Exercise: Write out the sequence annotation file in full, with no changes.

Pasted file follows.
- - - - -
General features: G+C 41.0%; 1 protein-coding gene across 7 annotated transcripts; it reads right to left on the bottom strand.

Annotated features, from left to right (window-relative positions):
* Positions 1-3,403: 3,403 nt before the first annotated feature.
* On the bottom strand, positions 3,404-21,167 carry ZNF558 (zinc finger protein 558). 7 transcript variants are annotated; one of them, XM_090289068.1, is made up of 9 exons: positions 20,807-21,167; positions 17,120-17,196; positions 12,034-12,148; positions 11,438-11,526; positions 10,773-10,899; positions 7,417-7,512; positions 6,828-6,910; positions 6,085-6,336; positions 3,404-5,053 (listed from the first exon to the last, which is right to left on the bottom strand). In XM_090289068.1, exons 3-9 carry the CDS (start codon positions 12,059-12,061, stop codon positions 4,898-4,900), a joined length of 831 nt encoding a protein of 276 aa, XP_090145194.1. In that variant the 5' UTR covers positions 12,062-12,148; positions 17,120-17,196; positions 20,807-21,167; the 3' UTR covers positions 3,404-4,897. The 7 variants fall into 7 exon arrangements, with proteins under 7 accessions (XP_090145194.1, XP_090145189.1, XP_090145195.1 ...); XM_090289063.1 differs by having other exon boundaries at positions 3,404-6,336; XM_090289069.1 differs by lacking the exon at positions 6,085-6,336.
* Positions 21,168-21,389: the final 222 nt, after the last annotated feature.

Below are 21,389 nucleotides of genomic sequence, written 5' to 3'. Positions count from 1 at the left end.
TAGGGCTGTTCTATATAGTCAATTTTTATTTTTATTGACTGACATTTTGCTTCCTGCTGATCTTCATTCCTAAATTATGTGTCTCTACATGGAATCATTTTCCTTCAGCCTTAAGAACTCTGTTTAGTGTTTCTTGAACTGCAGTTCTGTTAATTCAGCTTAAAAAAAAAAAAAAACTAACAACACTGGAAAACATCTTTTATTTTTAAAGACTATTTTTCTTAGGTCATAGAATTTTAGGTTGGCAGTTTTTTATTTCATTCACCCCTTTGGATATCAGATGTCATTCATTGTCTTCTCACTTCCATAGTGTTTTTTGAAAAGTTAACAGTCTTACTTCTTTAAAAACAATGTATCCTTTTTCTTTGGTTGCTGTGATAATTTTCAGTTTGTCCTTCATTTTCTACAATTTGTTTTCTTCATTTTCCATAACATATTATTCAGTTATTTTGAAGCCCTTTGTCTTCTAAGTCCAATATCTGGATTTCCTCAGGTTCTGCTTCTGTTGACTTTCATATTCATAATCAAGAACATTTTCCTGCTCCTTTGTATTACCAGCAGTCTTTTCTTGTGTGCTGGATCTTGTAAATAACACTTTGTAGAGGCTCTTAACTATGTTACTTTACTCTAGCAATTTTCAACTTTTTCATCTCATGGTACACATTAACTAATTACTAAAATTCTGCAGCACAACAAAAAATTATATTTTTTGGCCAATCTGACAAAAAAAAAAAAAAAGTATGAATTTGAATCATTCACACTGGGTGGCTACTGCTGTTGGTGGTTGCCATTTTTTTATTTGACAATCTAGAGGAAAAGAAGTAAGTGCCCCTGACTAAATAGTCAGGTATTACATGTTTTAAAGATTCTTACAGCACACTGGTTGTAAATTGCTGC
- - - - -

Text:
General features: G+C 41.0%; 1 protein-coding gene across 7 annotated transcripts; it reads right to left on the bottom strand.

Annotated features, from left to right (window-relative positions):
* Positions 1-3,403: 3,403 nt before the first annotated feature.
* On the bottom strand, positions 3,404-21,167 carry ZNF558 (zinc finger protein 558). 7 transcript variants are annotated; one of them, XM_090289068.1, is made up of 9 exons: positions 20,807-21,167; positions 17,120-17,196; positions 12,034-12,148; positions 11,438-11,526; positions 10,773-10,899; positions 7,417-7,512; positions 6,828-6,910; positions 6,085-6,336; positions 3,404-5,053 (listed from the first exon to the last, which is right to left on the bottom strand). In XM_090289068.1, exons 3-9 carry the CDS (start codon positions 12,059-12,061, stop codon positions 4,898-4,900), a joined length of 831 nt encoding a protein of 276 aa, XP_090145194.1. In that variant the 5' UTR covers positions 12,062-12,148; positions 17,120-17,196; positions 20,807-21,167; the 3' UTR covers positions 3,404-4,897. The 7 variants fall into 7 exon arrangements, with proteins under 7 accessions (XP_090145194.1, XP_090145189.1, XP_090145195.1 ...); XM_090289063.1 differs by having other exon boundaries at positions 3,404-6,336; XM_090289069.1 differs by lacking the exon at positions 6,085-6,336.
* Positions 21,168-21,389: the final 222 nt, after the last annotated feature.

Below are 21,389 nucleotides of genomic sequence, written 5' to 3'. Positions count from 1 at the left end.
TAGGGCTGTTCTATATAGTCAATTTTTATTTTTATTGACTGACATTTTGCTTCCTGCTGATCTTCATTCCTAAATTATGTGTCTCTACATGGAATCATTTTCCTTCAGCCTTAAGAACTCTGTTTAGTGTTTCTTGAACTGCAGTTCTGTTAATTCAGCTTAAAAAAAAAAAAAAACTAACAACACTGGAAAACATCTTTTATTTTTAAAGACTATTTTTCTTAGGTCATAGAATTTTAGGTTGGCAGTTTTTTATTTCATTCACCCCTTTGGATATCAGATGTCATTCATTGTCTTCTCACTTCCATAGTGTTTTTTGAAAAGTTAACAGTCTTACTTCTTTAAAAACAATGTATCCTTTTTCTTTGGTTGCTGTGATAATTTTCAGTTTGTCCTTCATTTTCTACAATTTGTTTTCTTCATTTTCCATAACATATTATTCAGTTATTTTGAAGCCCTTTGTCTTCTAAGTCCAATATCTGGATTTCCTCAGGTTCTGCTTCTGTTGACTTTCATATTCATAATCAAGAACATTTTCCTGCTCCTTTGTATTACCAGCAGTCTTTTCTTGTGTGCTGGATCTTGTAAATAACACTTTGTAGAGGCTCTTAACTATGTTACTTTACTCTAGCAATTTTCAACTTTTTCATCTCATGGTACACATTAACTAATTACTAAAATTCTGCAGCACAACAAAAAATTATATTTTTTGGCCAATCTGACAAAAAAAAAAAAAAAGTATGAATTTGAATCATTCACACTGGGTGGCTACTGCTGTTGGTGGTTGCCATTTTTTTATTTGACAATCTAGAGGAAAAGAAGTAAGTGCCCCTGACTAAATAGTCAGGTATTACATGTTTTAAAGATTCTTACAGCACACTGGTTGTAAATTGCTGC